The failure of the Caguán wasn’t because of a lack of good intentions by a highly-qualified peace team, but because the FARC had no real motives to lay down their weapons. There was more money to be made in escalating the conflict, rather than agreeing to hollow promises. One of the main discussion points of Caguán was the unyielding position of the FARC that the state had to make big concessions with land reform. Land was the flash point, which would later pitch the paramilitaries against the rebels, under the watchful eye of President Alvaro Uribe.

A long road forward

The first chapter of Blumenthal’s tenure at Fescol was marked by important contributions to peace for Colombia. The foundation printed dozens of books on the conflict, hosted conferences and created the National Peace Prize. The sociologist also raised $600,000 Euro for a school in the Nelson Mandela shanty of Cartagena which educates 600 students displaced by the conflict. In touch with the social realities of the Colombian coast, the ‘Dreams and Opportunity’ project was seen as an important opportunity for youth in the port city and the Fundación Mario Santo Domingo helped finance (thanks to Hans’ efforts) a new cultural center in Nelson Mandela.

While the public grappled with the fall-out from dialogue, the country was forced to look towards a new decade of economic growth. For Blumenthal, Colombians embraced a post-conflict mentality, while understanding that unless the real causes of the conflict were addressed, peace would remain a “process” which could benefit the many non-governmental organizations in the country but not necessarily the very people or “victims” they intended to help. The issue of land and how it can be justly distributed became Blumenthal’s ideological Trojan horse when he finished the second stage of his mission at FESCOL in 2009.  “Farmers know that they need an organization that looks out for them.”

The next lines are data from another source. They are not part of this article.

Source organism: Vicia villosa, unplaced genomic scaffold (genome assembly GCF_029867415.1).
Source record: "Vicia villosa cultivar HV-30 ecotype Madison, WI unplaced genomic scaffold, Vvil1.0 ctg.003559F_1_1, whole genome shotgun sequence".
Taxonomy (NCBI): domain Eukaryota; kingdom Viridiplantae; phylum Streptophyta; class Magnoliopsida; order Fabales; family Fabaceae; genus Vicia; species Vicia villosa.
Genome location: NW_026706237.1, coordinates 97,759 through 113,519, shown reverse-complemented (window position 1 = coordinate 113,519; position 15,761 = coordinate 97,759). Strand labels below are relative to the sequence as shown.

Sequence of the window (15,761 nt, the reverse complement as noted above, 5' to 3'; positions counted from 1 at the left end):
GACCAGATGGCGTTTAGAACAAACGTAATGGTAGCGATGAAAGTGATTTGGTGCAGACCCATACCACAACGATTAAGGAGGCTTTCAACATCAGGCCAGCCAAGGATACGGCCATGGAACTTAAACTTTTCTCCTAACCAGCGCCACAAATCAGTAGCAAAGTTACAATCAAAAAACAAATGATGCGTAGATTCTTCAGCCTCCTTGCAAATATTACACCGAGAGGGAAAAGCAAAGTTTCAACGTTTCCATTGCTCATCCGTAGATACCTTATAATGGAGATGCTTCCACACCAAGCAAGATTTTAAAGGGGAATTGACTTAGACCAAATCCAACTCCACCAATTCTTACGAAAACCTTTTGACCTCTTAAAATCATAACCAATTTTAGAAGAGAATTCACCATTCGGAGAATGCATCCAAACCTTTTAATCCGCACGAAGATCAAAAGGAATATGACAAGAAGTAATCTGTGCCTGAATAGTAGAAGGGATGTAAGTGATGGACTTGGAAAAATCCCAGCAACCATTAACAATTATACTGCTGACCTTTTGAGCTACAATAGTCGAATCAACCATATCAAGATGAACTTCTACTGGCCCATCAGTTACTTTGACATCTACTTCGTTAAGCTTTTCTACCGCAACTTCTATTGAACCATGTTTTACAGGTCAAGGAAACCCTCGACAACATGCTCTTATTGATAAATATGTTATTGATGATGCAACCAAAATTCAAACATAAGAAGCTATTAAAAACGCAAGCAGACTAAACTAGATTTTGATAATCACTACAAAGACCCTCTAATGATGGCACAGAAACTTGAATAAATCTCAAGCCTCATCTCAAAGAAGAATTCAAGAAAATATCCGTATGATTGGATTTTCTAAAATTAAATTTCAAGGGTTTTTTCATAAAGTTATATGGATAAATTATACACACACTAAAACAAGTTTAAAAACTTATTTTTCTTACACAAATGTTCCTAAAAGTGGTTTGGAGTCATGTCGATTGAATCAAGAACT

Land Law affects farmers in Colombia

Evolución Caribe hopes to help the more than 4 million Colombians displaced by the armed conflict regain their land.

The idea for Evolucion Caribe began in March 2011 when after a series of meetings in Bogotá and Barranquilla, Blumenthal met with the directors of other policy agencies and realised that farmers had a certain level of resistance to the agencies that worked on their behalf.

“Too many NGO’s live off the idea of ‘victims’ and end up substituting the farmers with their own spokespersons,” claims Hans. “The fact that I am a Colombian and don’t have political ambitions drew me close to them.”

Taking back the country, one hectare at a time

The objective of the new foundation is to create many sustainability projects up and down the Colombian coast, which can benefit by the sweeping bill passed into effect last year by President Juan Manuel Santos, and known as the ‘Victims and Land Restitution Law.’ The law looks to compensate an estimated 4 million people who were affected by the conflict and begins to sort out the thorny issue of ownership of 10 million hectares across Colombia, which were taken from framers by the different armed groups.

By empowering a base of civilians who can bear witness to real land rights and titles, Blumenthal, believes that the Victims and Land Restitution Law is essentially the first step to a government-led agrarian reform. The very issue at the heart of the Caguán peace talks and still the force which fuels the FARC’s rusty political and military machine.

While many ex-combatants have no intention of giving back land taken at gun point, and farmer’s advocates still face death threats by denouncing falsified land deeds, ‘Evolucion Caribe’ is as bold as the founder himself.

From his sea view apartment near Cartagena, Hans basks in the glow of Caribbean sunsets, sultry afternoons wandering the walled city and the possibility that he can enjoy his favorite hobby windsurfing at any moment.

As a regional initiative and inspired by Hans’ broad international experience in conflict resolution, Evolucion Caribe is a project that looks to champion costeño identity and culture. The sociologist is working to create a network of museums from Santa Marta to Sincelejo, which would work together to showcase local culture.

But it is the Colombian farmer who will benefit most from Blumenthal’s ideas and continuing flow of “paper work.” By helping marginalized communities recover from the cycle of violence that has plagued the fertile hills and valleys of la costa, Hans knows that the most immediate obstacle to progress is the legalization of land. “For this we need to have a network of people who can narrate what happened,” says Blumenthal. Like a character cast in his favorite novel, One Hundred Years of Solitude, the story of land and dreams are inseparable for Blumenthal. And as he emerges from his self-imposed “solitude,” this good German may well see peace come  to his adopted land.